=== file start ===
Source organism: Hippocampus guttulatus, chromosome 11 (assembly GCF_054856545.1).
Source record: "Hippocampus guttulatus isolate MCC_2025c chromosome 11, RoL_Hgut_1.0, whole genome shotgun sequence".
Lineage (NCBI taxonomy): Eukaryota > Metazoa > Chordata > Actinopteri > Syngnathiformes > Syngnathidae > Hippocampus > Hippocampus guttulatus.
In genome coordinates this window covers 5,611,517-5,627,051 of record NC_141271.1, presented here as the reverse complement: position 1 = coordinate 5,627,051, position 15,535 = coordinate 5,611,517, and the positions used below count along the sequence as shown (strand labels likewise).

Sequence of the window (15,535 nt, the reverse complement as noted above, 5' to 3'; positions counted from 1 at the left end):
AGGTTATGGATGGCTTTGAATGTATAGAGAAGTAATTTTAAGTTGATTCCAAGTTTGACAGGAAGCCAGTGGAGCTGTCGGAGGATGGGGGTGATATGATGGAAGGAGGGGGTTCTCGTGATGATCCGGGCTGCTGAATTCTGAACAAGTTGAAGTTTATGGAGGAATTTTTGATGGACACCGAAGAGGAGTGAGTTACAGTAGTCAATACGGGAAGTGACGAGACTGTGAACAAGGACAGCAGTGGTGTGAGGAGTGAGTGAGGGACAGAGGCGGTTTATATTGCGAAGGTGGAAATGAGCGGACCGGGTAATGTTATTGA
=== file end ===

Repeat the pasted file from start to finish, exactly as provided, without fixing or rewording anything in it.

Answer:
Source organism: Hippocampus guttulatus, chromosome 11 (assembly GCF_054856545.1).
Source record: "Hippocampus guttulatus isolate MCC_2025c chromosome 11, RoL_Hgut_1.0, whole genome shotgun sequence".
Lineage (NCBI taxonomy): Eukaryota > Metazoa > Chordata > Actinopteri > Syngnathiformes > Syngnathidae > Hippocampus > Hippocampus guttulatus.
In genome coordinates this window covers 5,611,517-5,627,051 of record NC_141271.1, presented here as the reverse complement: position 1 = coordinate 5,627,051, position 15,535 = coordinate 5,611,517, and the positions used below count along the sequence as shown (strand labels likewise).

Sequence of the window (15,535 nt, the reverse complement as noted above, 5' to 3'; positions counted from 1 at the left end):
AGGTTATGGATGGCTTTGAATGTATAGAGAAGTAATTTTAAGTTGATTCCAAGTTTGACAGGAAGCCAGTGGAGCTGTCGGAGGATGGGGGTGATATGATGGAAGGAGGGGGTTCTCGTGATGATCCGGGCTGCTGAATTCTGAACAAGTTGAAGTTTATGGAGGAATTTTTGATGGACACCGAAGAGGAGTGAGTTACAGTAGTCAATACGGGAAGTGACGAGACTGTGAACAAGGACAGCAGTGGTGTGAGGAGTGAGTGAGGGACAGAGGCGGTTTATATTGCGAAGGTGGAAATGAGCGGACCGGGTAATGTTATTGA